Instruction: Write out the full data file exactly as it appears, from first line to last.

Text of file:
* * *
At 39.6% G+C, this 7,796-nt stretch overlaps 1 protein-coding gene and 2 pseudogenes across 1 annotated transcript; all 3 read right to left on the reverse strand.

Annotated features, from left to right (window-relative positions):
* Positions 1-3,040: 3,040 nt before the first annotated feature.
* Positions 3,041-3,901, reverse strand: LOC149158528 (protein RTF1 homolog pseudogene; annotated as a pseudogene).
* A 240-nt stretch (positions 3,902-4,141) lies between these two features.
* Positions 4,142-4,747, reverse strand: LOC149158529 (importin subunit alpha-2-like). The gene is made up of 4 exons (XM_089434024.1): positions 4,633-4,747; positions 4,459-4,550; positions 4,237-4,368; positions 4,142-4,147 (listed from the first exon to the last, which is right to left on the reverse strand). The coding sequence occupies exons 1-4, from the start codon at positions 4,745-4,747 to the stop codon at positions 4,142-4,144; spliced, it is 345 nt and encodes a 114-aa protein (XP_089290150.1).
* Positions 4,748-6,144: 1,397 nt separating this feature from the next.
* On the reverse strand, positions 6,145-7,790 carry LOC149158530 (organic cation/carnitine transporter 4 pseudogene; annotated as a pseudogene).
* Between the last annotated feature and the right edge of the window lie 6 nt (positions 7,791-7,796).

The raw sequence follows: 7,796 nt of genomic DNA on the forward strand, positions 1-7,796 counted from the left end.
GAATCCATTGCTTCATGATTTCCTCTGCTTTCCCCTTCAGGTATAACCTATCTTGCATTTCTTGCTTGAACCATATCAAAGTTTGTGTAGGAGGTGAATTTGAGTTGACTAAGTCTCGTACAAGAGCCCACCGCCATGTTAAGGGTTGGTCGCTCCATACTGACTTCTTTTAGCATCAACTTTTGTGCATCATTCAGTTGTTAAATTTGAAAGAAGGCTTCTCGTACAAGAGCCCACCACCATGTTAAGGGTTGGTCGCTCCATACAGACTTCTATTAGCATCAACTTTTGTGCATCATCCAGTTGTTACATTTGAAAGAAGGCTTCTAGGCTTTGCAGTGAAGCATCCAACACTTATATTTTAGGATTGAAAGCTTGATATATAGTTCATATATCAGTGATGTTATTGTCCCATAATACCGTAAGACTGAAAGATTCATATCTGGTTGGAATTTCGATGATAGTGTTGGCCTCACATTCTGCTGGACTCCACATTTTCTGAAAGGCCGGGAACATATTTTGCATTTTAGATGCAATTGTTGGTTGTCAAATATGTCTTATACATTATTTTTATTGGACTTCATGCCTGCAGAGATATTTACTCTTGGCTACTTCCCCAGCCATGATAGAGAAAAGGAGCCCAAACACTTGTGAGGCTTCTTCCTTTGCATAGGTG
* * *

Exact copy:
At 39.6% G+C, this 7,796-nt stretch overlaps 1 protein-coding gene and 2 pseudogenes across 1 annotated transcript; all 3 read right to left on the reverse strand.

Annotated features, from left to right (window-relative positions):
* Positions 1-3,040: 3,040 nt before the first annotated feature.
* Positions 3,041-3,901, reverse strand: LOC149158528 (protein RTF1 homolog pseudogene; annotated as a pseudogene).
* A 240-nt stretch (positions 3,902-4,141) lies between these two features.
* Positions 4,142-4,747, reverse strand: LOC149158529 (importin subunit alpha-2-like). The gene is made up of 4 exons (XM_089434024.1): positions 4,633-4,747; positions 4,459-4,550; positions 4,237-4,368; positions 4,142-4,147 (listed from the first exon to the last, which is right to left on the reverse strand). The coding sequence occupies exons 1-4, from the start codon at positions 4,745-4,747 to the stop codon at positions 4,142-4,144; spliced, it is 345 nt and encodes a 114-aa protein (XP_089290150.1).
* Positions 4,748-6,144: 1,397 nt separating this feature from the next.
* On the reverse strand, positions 6,145-7,790 carry LOC149158530 (organic cation/carnitine transporter 4 pseudogene; annotated as a pseudogene).
* Between the last annotated feature and the right edge of the window lie 6 nt (positions 7,791-7,796).

The raw sequence follows: 7,796 nt of genomic DNA on the forward strand, positions 1-7,796 counted from the left end.
GAATCCATTGCTTCATGATTTCCTCTGCTTTCCCCTTCAGGTATAACCTATCTTGCATTTCTTGCTTGAACCATATCAAAGTTTGTGTAGGAGGTGAATTTGAGTTGACTAAGTCTCGTACAAGAGCCCACCGCCATGTTAAGGGTTGGTCGCTCCATACTGACTTCTTTTAGCATCAACTTTTGTGCATCATTCAGTTGTTAAATTTGAAAGAAGGCTTCTCGTACAAGAGCCCACCACCATGTTAAGGGTTGGTCGCTCCATACAGACTTCTATTAGCATCAACTTTTGTGCATCATCCAGTTGTTACATTTGAAAGAAGGCTTCTAGGCTTTGCAGTGAAGCATCCAACACTTATATTTTAGGATTGAAAGCTTGATATATAGTTCATATATCAGTGATGTTATTGTCCCATAATACCGTAAGACTGAAAGATTCATATCTGGTTGGAATTTCGATGATAGTGTTGGCCTCACATTCTGCTGGACTCCACATTTTCTGAAAGGCCGGGAACATATTTTGCATTTTAGATGCAATTGTTGGTTGTCAAATATGTCTTATACATTATTTTTATTGGACTTCATGCCTGCAGAGATATTTACTCTTGGCTACTTCCCCAGCCATGATAGAGAAAAGGAGCCCAAACACTTGTGAGGCTTCTTCCTTTGCATAGGTG